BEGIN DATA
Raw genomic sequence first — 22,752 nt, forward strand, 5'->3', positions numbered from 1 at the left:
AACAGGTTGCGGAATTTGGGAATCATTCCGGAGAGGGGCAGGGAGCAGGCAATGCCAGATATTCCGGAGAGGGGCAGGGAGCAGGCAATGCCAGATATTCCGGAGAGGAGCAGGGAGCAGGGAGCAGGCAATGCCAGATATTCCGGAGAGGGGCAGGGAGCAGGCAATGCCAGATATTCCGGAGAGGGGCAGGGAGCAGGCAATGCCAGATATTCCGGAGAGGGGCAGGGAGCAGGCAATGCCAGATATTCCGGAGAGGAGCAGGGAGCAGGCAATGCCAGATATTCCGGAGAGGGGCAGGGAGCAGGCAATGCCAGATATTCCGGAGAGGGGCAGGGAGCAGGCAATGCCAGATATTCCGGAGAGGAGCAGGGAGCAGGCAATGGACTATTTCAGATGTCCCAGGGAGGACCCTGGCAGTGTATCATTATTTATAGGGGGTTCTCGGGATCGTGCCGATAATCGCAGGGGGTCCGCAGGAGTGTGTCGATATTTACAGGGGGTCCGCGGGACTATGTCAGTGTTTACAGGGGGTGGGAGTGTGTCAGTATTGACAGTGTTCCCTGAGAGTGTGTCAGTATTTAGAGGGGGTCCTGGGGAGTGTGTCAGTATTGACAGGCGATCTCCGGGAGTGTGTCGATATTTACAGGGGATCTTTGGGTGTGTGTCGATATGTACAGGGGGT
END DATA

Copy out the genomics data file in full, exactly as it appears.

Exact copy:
Raw genomic sequence first — 22,752 nt, forward strand, 5'->3', positions numbered from 1 at the left:
AACAGGTTGCGGAATTTGGGAATCATTCCGGAGAGGGGCAGGGAGCAGGCAATGCCAGATATTCCGGAGAGGGGCAGGGAGCAGGCAATGCCAGATATTCCGGAGAGGAGCAGGGAGCAGGGAGCAGGCAATGCCAGATATTCCGGAGAGGGGCAGGGAGCAGGCAATGCCAGATATTCCGGAGAGGGGCAGGGAGCAGGCAATGCCAGATATTCCGGAGAGGGGCAGGGAGCAGGCAATGCCAGATATTCCGGAGAGGAGCAGGGAGCAGGCAATGCCAGATATTCCGGAGAGGGGCAGGGAGCAGGCAATGCCAGATATTCCGGAGAGGGGCAGGGAGCAGGCAATGCCAGATATTCCGGAGAGGAGCAGGGAGCAGGCAATGGACTATTTCAGATGTCCCAGGGAGGACCCTGGCAGTGTATCATTATTTATAGGGGGTTCTCGGGATCGTGCCGATAATCGCAGGGGGTCCGCAGGAGTGTGTCGATATTTACAGGGGGTCCGCGGGACTATGTCAGTGTTTACAGGGGGTGGGAGTGTGTCAGTATTGACAGTGTTCCCTGAGAGTGTGTCAGTATTTAGAGGGGGTCCTGGGGAGTGTGTCAGTATTGACAGGCGATCTCCGGGAGTGTGTCGATATTTACAGGGGATCTTTGGGTGTGTGTCGATATGTACAGGGGGT